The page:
Harris: Well, they’ve a good type of pigeon - and they’ve got good bodies on them. When you handle them the keel seems to vanish below the vent bone. They always should seem a bit deeper in the front - not too flat, cause you can lose that many pigeons with these flat keels. They don’t roll so nice and neat as the one’s with deeper keels. They are likely to wobble - like a raft on the water. Aren’t they! A flat raft goes any which way.

McRae: You’ve said your general goals and ideals have stayed fairly steady. Who did you learn the most from?
Harris: Skidmore was one and watching Billy Richards perform. Horace Wright and Joe Edwards. They were the main blokes. I used to concentrate on - the old timers. You watched their movements and seen how they mated their pigeons up. The way they studied the beak settings, the head, and eyes, and the body. Most of these good pigeons look as if you’ve been shoving their tail into the body. Not long cast, a shortish tail. More robust at the chest, power at the butts, plenty of power. You learn by watching.

McRae: Smallish and very powerfully athletic.
Harris: Now Pensom. I was with him all the time when I was a kid and watched his performance, but I could never be completely sure what exactly he was trying to do (laughs).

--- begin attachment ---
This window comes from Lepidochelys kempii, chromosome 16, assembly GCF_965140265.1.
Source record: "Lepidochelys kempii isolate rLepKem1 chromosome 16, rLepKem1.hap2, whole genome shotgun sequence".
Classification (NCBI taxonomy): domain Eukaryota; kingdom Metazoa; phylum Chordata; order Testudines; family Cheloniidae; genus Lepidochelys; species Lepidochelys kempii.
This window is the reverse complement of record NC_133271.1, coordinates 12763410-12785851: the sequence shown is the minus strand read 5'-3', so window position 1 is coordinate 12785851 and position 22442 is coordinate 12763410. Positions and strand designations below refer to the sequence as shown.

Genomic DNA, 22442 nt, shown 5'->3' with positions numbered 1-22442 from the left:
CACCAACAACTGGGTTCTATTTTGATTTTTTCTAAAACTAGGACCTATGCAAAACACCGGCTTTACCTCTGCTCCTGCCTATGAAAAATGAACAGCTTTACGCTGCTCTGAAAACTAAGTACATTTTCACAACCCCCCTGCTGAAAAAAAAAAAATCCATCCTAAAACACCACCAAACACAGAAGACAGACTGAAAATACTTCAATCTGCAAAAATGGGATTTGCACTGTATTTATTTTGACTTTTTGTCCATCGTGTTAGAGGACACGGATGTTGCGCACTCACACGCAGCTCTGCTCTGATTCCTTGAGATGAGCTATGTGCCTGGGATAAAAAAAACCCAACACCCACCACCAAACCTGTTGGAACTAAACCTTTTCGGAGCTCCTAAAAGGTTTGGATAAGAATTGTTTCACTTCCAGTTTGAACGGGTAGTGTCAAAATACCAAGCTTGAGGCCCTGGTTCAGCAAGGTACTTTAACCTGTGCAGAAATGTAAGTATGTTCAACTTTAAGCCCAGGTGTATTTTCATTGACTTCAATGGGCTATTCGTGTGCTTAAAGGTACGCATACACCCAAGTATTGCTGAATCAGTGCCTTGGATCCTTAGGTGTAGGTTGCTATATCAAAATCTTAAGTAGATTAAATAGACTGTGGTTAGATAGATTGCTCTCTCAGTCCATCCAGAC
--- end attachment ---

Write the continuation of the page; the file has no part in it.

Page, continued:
McRae: He was always writing, but he still never really got himself across. I can’t totally explain it, and I spent years with him too.
Harris: I know he did a good thing by writing and putting these pigeons on the market, making them popular. He did a good thing there I think. The amount of blokes that’ve got rollers now is vast isn’t it! Worldwide! And it’s only due to Pensom.

McRae: I bet the fanciers of sixty years ago would never have imagined it.
Harris: No! No! Before when people had those pigeons they only did it as their hobby - serious - but still only for their personal pleasure. But, he could see something more in it - something bigger and he commercialized it. It was a good thing in one way and a bad thing in another.

McRae: The old families were kept as pure as practical, with performance as the judge. It seems to me one of the problems is that fanciers with the blood of say…Bills’ birds seem ready to cross with all sorts of strange blood. What do you think of that? They crossed yours too.
Harris: They don’t seem to know they’re all about! They don’t seem to know the background of these pigeons do they? Or the roll. If I wanted a fresh pigeon to add to mine, I’d want to know the background of it. It’s the same as these pigeons your having from America now (refers to my July 86 importation from Herb Sparkes and my resident study) they’ve come from some of those that Bill sent over there. I can more or less tell by looking at your pigeons what the background is. Those are the rollers I’d like to cross into mine, to see the results. I wouldn’t try any other blokes pigeons. You’ve got to know what you’re doing and their a bloody headache at times! (laughs) Oh dear! My Mrs. says if I’d put my mind to something else but pigeons I’d be a millionaire today.